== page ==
Image Credit: Catherine Ling
Chinese New Year is a festive occasion! It is a time of reunion, a time to of sharing, a season for delicacies, and a season to bond. In my humble opinion, the celebration ‘begins’ with a reunion feast with your loved ones on the eve of Chinese New Year.
Chinese New Year Eve is the last day of the lunar year, somewhat similar to our 31sts December. The highlight of the night is the annual reunion dinner where people from all over the world would gather at their hometowns to usher in the new year and share blessings with their loved ones.
Reunion dinners can be in small or large scales. Some families resort to homecooked dishes at home while others have their reunion dinners at tip-top Chinese restaurants. However, one thing remains, which are the popular and must-have dishes on the table. Such include certain types of seafood dishes.
Abalones and sea cucumbers are considered prestigious dried seafood used in Chinese cuisine. You can check out our article on abalones here. Braised Abalone and Sea Cucumber is indeed a delicacy (and some might say, a must-have dish during CNY reunion dinners).
The dish brings about the meaning of prosperity (abalone:鲍鱼 bao yu, that translates to ‘to carry surplus’ ) and birth (sea cucumber: 海参 hai shen, similar to the word birth 生 sheng). The Chinese really do have a significance to every ingredient used!
What are Sea Cucumbers?
Although we call them sea cucumbers, they are not plants that grow in the sea. Instead, the sea cucumber is a marine animal under the class of Holothuroidea. These animals have an elongated body with a single, branched gonad with leathery skin. Sea cucumbers are found on seabeds around the globe, mostly in the Asia Pacific regions. They are given the name of sea cucumbers due to their resemblance to the cucumbers on land.
Sea Cucumbers as Food
The sea cucumber is known as bêche-de-mer in French, trepang in Indonesian, belatan in Tagalog, namako in Japanese and gamat in Malay. Sea Cucumber is a common ingredient in Chinese cuisine and can be found in most Chinese restaurants.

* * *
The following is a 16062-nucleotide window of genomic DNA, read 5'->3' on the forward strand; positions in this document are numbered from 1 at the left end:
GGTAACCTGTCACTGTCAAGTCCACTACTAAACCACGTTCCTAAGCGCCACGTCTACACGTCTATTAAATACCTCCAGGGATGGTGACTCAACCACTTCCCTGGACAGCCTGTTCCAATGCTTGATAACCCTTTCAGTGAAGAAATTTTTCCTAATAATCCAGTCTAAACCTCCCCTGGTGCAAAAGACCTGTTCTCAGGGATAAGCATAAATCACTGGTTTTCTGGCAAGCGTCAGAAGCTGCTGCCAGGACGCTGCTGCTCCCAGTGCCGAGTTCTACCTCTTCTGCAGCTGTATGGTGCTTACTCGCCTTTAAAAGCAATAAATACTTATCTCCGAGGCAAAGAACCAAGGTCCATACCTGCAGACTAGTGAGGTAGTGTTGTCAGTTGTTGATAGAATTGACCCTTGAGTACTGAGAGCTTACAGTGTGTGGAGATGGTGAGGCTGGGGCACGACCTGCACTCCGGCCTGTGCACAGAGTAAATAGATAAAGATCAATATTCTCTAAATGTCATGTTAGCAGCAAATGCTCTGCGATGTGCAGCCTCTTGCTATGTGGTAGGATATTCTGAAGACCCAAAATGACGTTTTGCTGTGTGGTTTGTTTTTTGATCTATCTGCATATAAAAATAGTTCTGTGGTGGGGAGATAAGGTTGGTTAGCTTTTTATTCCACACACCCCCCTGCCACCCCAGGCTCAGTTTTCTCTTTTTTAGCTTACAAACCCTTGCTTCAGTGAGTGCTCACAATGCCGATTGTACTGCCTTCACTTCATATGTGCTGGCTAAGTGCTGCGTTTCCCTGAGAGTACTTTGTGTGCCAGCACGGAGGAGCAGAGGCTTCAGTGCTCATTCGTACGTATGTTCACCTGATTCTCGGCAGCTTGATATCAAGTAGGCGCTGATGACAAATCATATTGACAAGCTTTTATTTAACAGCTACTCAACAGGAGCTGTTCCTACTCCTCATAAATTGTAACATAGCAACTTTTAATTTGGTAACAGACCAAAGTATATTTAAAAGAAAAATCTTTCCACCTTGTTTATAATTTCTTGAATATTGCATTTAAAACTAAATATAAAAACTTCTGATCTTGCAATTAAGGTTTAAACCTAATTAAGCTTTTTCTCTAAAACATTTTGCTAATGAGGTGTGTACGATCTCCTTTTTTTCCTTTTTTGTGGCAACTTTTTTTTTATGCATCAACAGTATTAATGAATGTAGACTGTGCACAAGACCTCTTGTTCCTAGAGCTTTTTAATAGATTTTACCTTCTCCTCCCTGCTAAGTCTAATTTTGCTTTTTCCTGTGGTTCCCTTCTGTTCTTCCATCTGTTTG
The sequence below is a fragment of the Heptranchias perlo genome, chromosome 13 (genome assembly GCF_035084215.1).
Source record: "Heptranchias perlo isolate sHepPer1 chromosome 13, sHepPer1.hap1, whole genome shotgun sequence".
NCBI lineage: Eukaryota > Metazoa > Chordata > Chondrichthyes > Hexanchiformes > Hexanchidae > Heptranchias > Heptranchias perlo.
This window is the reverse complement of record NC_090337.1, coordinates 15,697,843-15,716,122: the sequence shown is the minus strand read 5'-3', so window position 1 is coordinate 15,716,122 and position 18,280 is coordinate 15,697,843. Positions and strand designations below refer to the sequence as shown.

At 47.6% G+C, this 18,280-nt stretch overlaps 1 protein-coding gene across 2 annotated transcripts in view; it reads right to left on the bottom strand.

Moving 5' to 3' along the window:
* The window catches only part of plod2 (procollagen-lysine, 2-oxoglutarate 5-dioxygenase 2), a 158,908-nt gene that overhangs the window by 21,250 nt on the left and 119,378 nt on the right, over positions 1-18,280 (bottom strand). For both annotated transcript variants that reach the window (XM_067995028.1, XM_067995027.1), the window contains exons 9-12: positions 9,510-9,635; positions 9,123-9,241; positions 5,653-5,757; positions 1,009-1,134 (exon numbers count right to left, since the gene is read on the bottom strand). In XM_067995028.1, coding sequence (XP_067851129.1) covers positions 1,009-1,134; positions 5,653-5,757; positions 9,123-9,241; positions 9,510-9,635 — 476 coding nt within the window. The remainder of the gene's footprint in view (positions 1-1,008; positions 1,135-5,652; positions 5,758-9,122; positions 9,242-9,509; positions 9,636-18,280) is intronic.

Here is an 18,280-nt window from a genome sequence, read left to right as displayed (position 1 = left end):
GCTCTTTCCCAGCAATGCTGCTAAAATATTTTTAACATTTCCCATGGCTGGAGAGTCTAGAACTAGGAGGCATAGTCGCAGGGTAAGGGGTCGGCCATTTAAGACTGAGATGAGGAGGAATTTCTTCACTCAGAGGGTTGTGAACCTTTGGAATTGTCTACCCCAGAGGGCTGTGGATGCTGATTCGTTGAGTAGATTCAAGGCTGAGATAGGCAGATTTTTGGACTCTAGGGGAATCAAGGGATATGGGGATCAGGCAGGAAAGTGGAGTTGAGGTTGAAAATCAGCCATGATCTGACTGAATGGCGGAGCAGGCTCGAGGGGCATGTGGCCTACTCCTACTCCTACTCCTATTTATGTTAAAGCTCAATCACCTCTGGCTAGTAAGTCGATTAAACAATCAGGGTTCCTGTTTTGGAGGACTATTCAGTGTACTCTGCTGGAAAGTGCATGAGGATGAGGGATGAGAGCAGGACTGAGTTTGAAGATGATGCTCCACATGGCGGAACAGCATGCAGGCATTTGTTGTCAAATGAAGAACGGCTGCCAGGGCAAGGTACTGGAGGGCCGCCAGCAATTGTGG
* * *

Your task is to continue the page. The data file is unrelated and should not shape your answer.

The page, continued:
However, the preparation process of sea cucumbers is rather complex due to it being bland and tasteless. Hence, it is quite difficult to prepare the ingredient to turn it into a delicacy. Cleaning and boiling the sea cucumber has a rather long preparation process to ensure it is edible. With the sea cucumber being tasteless, stewing in flavourful meat broths are essential to infuse each sea cucumber with taste.
Therefore, sea cucumbers are rarely served alone but always with some other seafood, such as abalone. Abalone has a distinct sweetness that when simmered in broth enhances the flavours.
Health Benefits of the Sea Cucumber
In some cultural context, sea cucumber is thought to have medicinal properties. The Chinese believe that sea cucumbers boost male sexual health and fertility due to its resemblance to a phallus (erect penis). The similarity is also attributed to the defence mechanism that the sea cucumber uses.
The body of the sea cucumber stiffens to squirt a jet of water at the aggressor, like experiencing an ejaculation. Tendonitis and arthritis are thought to be restored with the sea cucumbers’ high antioxidant properties. If you are aiming to lose weight, it is a great source of protein that is low in fat.
Common Edible Sea Cucumbers
Common types of sea cucumbers that are used for cooking are:
- Prickly Sea Cucumber
- Bald Sea Cucumber
- White Teat Sea Cucumber
Braised Abalone and Sea Cucumber
As aforementioned, the sea cucumber is often paired with abalone, scallops and assorted vegetables such as broccoli. To prepare this dish, it will require some patience and a thick and flavourful broth.
Patience is the key to ensure that the abalone and sea cucumber are soaked thoroughly before cooking. The seafood is simmered slowly in a slow cooker until soft and soaked with the broth. Broths can be made from chicken or pork bone stock. Some recommend the use of abalone juice in canned abalones to sweetened the dish.